NASA will have to attend to the issue of protecting the planets. The treaty on the use of outer space – yes, there is such – as well as laws and regulations are rooted in the days of the Cold War. They were written before scientists learned about the oceans on satellites near other planets, about living microorganisms that could tolerate the most extreme conditions, and before we started looking for life on Mars. In addition, techno-industrialists already intend to send people into space and, be sure, will achieve their goal.
Therefore, the staff of the NASA planetary defense department – yes, there is one – will have to correspond to the steepest department in the solar system and develop new methods of protection that will not allow earth bugs and microbes to lay their eggs on Andromeda (or elsewhere).
Some of the new obstacles were the result of the latest experiments and decades of scientific progress. The planetary defense has two main missions. “Reverse defense” means that nothing dangerous from outer space will fall on Earth. “Proactive protection” means that no Earth debris will fall into another world – and that no scientific probe from Earth will pollute the surface of another planet.
None of this has ever been a problem. The mission of returning samples from asteroids and comets is not a problem, because cosmic radiation sterilizes them. Rovers very carefully avoid parts of Mars, where life can be.
“But we are preparing to go in a place that can support life – the surface of Mars, the deep oceans of Europe and Enceladus,” says Joseph Alexander, a consultant and former scientific director of NASA. “The private sector is becoming increasingly interested in Mars. The international community of players who want to visit different planets is growing and growing. The US has a plan to send people to Mars by 2030 “. In space it becomes crowded, and the more important it is not to be mistaken.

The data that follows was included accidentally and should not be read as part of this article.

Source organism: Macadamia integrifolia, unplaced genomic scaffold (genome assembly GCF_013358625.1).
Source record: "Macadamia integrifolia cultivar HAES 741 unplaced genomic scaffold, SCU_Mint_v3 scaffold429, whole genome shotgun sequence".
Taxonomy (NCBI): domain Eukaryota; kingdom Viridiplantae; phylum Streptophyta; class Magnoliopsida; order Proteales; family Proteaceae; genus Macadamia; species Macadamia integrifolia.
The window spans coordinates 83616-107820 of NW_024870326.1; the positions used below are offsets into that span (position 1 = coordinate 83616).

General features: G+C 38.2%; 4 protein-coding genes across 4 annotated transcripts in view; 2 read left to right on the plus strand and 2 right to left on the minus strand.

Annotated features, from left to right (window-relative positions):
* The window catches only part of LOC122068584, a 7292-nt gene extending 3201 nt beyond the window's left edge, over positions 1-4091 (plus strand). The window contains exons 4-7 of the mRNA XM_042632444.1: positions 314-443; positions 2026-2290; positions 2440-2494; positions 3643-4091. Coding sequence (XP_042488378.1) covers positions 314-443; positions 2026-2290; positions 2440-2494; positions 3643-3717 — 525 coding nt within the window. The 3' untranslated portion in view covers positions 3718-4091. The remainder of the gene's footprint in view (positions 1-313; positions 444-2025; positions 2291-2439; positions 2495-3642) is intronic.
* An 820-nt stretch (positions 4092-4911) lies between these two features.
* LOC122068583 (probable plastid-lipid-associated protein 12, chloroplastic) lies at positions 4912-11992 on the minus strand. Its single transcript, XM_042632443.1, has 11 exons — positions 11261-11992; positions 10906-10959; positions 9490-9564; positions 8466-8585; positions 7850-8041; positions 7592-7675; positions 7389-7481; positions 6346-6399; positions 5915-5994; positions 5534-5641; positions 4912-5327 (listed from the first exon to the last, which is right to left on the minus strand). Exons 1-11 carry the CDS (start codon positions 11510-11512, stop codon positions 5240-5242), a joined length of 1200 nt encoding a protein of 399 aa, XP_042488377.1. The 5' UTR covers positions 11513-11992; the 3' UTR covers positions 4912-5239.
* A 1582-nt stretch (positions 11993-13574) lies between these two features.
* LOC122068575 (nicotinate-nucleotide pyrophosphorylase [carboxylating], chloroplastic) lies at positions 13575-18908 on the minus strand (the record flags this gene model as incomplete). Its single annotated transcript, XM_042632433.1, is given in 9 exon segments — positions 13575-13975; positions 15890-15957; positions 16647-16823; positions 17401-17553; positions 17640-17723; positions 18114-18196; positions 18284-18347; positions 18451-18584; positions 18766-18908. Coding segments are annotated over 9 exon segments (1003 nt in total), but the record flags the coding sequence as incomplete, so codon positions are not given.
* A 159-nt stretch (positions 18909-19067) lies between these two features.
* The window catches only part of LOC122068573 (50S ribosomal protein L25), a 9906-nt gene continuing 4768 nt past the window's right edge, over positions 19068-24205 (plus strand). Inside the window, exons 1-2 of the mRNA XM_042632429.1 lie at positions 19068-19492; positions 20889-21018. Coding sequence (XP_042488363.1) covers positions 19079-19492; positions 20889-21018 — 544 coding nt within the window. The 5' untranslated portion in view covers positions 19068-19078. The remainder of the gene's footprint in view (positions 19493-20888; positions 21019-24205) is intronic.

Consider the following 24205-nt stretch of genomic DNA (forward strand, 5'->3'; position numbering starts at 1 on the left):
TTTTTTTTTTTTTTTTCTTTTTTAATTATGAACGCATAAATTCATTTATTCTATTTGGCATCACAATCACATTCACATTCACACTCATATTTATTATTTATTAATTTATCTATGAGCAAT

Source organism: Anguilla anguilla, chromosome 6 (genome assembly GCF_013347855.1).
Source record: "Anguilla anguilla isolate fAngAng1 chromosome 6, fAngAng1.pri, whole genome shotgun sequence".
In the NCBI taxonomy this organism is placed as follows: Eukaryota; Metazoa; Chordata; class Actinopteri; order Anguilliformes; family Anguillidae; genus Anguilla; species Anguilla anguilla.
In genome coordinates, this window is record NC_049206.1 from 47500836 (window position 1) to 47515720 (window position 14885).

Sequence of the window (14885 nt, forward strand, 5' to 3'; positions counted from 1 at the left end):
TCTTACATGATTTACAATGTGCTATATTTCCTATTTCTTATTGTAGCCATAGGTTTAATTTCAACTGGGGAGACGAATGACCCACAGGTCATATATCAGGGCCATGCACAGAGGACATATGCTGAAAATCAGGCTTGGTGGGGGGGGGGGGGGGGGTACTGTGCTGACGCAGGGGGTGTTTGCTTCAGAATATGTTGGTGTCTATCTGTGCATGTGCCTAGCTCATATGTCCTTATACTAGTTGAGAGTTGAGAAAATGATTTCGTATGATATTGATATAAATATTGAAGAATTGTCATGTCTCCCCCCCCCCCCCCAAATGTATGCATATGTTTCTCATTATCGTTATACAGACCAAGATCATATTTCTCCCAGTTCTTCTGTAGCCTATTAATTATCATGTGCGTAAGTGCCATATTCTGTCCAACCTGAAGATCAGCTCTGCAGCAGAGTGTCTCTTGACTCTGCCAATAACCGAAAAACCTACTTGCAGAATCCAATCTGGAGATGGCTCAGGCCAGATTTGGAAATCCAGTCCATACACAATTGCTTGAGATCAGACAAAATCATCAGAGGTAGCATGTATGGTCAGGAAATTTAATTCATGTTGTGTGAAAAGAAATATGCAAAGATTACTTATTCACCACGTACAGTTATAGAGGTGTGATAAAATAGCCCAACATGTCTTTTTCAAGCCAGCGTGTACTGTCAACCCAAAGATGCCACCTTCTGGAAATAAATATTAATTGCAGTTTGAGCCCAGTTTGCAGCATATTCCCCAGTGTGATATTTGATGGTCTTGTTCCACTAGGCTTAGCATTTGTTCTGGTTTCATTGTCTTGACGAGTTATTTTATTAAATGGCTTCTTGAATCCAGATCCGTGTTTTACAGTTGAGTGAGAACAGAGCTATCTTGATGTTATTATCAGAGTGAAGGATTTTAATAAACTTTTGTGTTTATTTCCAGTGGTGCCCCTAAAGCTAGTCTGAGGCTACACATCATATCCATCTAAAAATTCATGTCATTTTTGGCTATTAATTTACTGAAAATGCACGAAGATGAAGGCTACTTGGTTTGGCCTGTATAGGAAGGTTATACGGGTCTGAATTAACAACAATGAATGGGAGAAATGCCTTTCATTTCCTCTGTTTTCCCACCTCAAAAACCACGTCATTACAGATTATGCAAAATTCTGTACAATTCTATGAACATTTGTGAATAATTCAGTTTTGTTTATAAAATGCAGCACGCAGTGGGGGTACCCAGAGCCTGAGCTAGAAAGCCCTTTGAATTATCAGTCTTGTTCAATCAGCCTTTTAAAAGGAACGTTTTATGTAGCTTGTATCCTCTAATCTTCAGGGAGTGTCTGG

Therefore, Alexander’s group recommends several changes. Moving the planetary protection department to the security department can open several blocked channels. The report also proposes to return to the early discussions of planetary defenders and planners of planetary missions and determine how clean everything should be that goes into space. Another proposal is to close the “regulatory gap” that allows commercial aerospace companies to neglect the rules of planetary protection. Obviously, Falcon 9, launched from Tesla, did not pass checks for cleanliness, so it’s great that it will not have to intersect with something like a planet of 10,000 years old.
Missions and the development of asteroids in the future are not the only reasons to revise planetary protection. The planetary defense department does not always agree with the people who build the missiles, even from the beginning of the space program. “At the very beginning, it was the scientific community that advocated pollution control, the pre-emptive – for the preservation of science, the reverse – because responsibility,” says John Rummel, a biologist and a member of the NASA planetary defense department who worked there from 1998 to 2006. “But if people do not understand how flights are arranged, you will have to dodge.”
The point of breakthrough was the negotiations on the mission of Mars 2020. Some scientific tools have become revised versions of those used by “Curiosity”, but since Mars 2020 also may try to return samples to Earth, the planetary protection department will comply with higher standards of purity. It is rumored that disagreements led to the sudden departure of the last employee of the planetary defense department, Cassie Conley.
The fact is that every time science makes progress, standards of cleanliness change. Scientists have more and more sensitive ways of searching for life and more ways to kill it on space vehicles until their departure from Earth. In practice, however, it turns out that one killing of terrestrial microorganisms before the mission is not enough. “They kill everything, but that does not mean that life on the spacecraft is no more,” says Luther Beagle, JPL astrophysicist and lead researcher for the SHERLOC sensor located on the Mars 2020 manipulator. The device can remain simple with an organic shell that detectors can not see.